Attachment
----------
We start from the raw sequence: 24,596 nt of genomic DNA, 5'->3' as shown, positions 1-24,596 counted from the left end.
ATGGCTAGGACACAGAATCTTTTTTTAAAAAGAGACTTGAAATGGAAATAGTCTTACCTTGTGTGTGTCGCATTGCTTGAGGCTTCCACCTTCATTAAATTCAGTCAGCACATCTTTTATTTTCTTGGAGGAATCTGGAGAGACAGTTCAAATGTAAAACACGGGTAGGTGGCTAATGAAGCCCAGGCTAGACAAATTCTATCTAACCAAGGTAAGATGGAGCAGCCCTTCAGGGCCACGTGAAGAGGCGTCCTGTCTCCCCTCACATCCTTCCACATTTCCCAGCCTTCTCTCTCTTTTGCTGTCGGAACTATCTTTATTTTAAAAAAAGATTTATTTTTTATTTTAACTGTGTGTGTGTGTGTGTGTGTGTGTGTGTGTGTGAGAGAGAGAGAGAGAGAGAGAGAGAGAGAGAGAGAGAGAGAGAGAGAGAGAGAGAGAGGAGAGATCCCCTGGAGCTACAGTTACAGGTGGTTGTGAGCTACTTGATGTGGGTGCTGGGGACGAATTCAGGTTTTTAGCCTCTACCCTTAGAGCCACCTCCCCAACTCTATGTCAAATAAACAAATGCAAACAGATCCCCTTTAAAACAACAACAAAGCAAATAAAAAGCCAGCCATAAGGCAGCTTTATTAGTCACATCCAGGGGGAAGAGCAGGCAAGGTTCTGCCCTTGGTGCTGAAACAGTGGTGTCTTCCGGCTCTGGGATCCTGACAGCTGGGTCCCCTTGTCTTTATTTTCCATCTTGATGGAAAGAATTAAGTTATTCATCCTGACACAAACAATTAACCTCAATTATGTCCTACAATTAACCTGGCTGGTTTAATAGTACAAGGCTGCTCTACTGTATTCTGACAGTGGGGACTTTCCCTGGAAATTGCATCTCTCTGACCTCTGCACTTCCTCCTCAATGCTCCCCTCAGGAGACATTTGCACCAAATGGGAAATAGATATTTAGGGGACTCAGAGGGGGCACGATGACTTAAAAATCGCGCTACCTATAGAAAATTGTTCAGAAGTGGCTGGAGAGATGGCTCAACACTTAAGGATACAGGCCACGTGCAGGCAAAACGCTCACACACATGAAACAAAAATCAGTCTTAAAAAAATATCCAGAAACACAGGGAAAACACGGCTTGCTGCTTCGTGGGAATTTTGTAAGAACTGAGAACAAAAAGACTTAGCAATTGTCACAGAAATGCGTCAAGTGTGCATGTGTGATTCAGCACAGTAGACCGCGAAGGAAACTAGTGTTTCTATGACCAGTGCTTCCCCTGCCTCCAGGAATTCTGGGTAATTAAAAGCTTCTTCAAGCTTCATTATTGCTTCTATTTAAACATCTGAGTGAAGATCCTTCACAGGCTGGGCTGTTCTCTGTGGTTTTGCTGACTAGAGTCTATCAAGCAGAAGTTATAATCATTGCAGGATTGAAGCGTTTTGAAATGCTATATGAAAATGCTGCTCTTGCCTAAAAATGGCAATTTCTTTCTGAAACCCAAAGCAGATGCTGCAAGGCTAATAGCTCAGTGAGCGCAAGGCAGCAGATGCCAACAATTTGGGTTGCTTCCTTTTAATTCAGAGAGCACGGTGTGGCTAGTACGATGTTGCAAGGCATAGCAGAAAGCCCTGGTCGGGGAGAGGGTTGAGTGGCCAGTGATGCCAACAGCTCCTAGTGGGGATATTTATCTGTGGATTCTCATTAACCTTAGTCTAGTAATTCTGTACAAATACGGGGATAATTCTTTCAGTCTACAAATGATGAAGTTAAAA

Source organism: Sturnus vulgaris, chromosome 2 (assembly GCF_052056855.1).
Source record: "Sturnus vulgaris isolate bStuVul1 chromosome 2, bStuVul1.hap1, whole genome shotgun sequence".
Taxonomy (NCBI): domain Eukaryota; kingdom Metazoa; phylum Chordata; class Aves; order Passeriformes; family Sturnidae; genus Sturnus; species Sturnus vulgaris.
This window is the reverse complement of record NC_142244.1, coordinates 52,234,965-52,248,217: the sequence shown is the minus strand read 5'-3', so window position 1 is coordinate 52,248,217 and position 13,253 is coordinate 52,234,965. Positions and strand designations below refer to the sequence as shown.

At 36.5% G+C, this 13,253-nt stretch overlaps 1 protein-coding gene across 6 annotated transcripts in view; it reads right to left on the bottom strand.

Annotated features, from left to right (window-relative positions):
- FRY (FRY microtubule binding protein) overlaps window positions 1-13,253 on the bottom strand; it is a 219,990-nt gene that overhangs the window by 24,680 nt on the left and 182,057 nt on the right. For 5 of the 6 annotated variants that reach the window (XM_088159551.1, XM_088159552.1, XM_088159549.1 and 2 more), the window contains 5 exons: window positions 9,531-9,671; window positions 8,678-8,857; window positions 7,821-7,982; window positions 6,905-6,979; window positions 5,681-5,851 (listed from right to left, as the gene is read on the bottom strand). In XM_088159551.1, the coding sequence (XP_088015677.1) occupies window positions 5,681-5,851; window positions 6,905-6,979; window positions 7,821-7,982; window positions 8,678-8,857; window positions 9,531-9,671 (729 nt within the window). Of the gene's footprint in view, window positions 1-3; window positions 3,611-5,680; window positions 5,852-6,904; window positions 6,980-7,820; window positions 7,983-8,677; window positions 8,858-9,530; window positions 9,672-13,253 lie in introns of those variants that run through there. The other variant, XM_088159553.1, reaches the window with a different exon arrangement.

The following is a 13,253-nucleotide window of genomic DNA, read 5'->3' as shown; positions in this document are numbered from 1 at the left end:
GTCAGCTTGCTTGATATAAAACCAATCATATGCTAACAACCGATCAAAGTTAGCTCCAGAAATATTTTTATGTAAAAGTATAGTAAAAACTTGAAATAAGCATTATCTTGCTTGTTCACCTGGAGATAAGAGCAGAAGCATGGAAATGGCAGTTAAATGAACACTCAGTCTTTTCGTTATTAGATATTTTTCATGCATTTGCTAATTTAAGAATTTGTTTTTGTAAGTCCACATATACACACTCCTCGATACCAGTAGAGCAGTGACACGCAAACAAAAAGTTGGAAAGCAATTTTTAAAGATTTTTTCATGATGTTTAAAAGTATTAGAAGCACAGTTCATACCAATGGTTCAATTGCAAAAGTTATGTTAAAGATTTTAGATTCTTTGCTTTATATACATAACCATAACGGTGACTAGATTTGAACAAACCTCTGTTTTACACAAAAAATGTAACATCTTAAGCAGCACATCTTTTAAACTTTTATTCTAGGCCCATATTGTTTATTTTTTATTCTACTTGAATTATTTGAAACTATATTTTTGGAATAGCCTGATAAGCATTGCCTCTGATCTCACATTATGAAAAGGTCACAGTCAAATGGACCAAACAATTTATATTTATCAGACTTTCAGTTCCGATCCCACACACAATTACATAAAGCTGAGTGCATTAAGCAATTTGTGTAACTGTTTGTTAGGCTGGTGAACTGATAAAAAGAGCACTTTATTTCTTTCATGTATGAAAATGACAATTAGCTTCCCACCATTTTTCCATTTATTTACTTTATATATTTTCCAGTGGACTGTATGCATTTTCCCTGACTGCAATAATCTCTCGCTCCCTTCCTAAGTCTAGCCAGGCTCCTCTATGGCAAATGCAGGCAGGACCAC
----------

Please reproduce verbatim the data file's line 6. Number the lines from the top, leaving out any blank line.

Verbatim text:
This window is the reverse complement of record NC_142244.1, coordinates 52,234,965-52,248,217: the sequence shown is the minus strand read 5'-3', so window position 1 is coordinate 52,248,217 and position 13,253 is coordinate 52,234,965. Positions and strand designations below refer to the sequence as shown.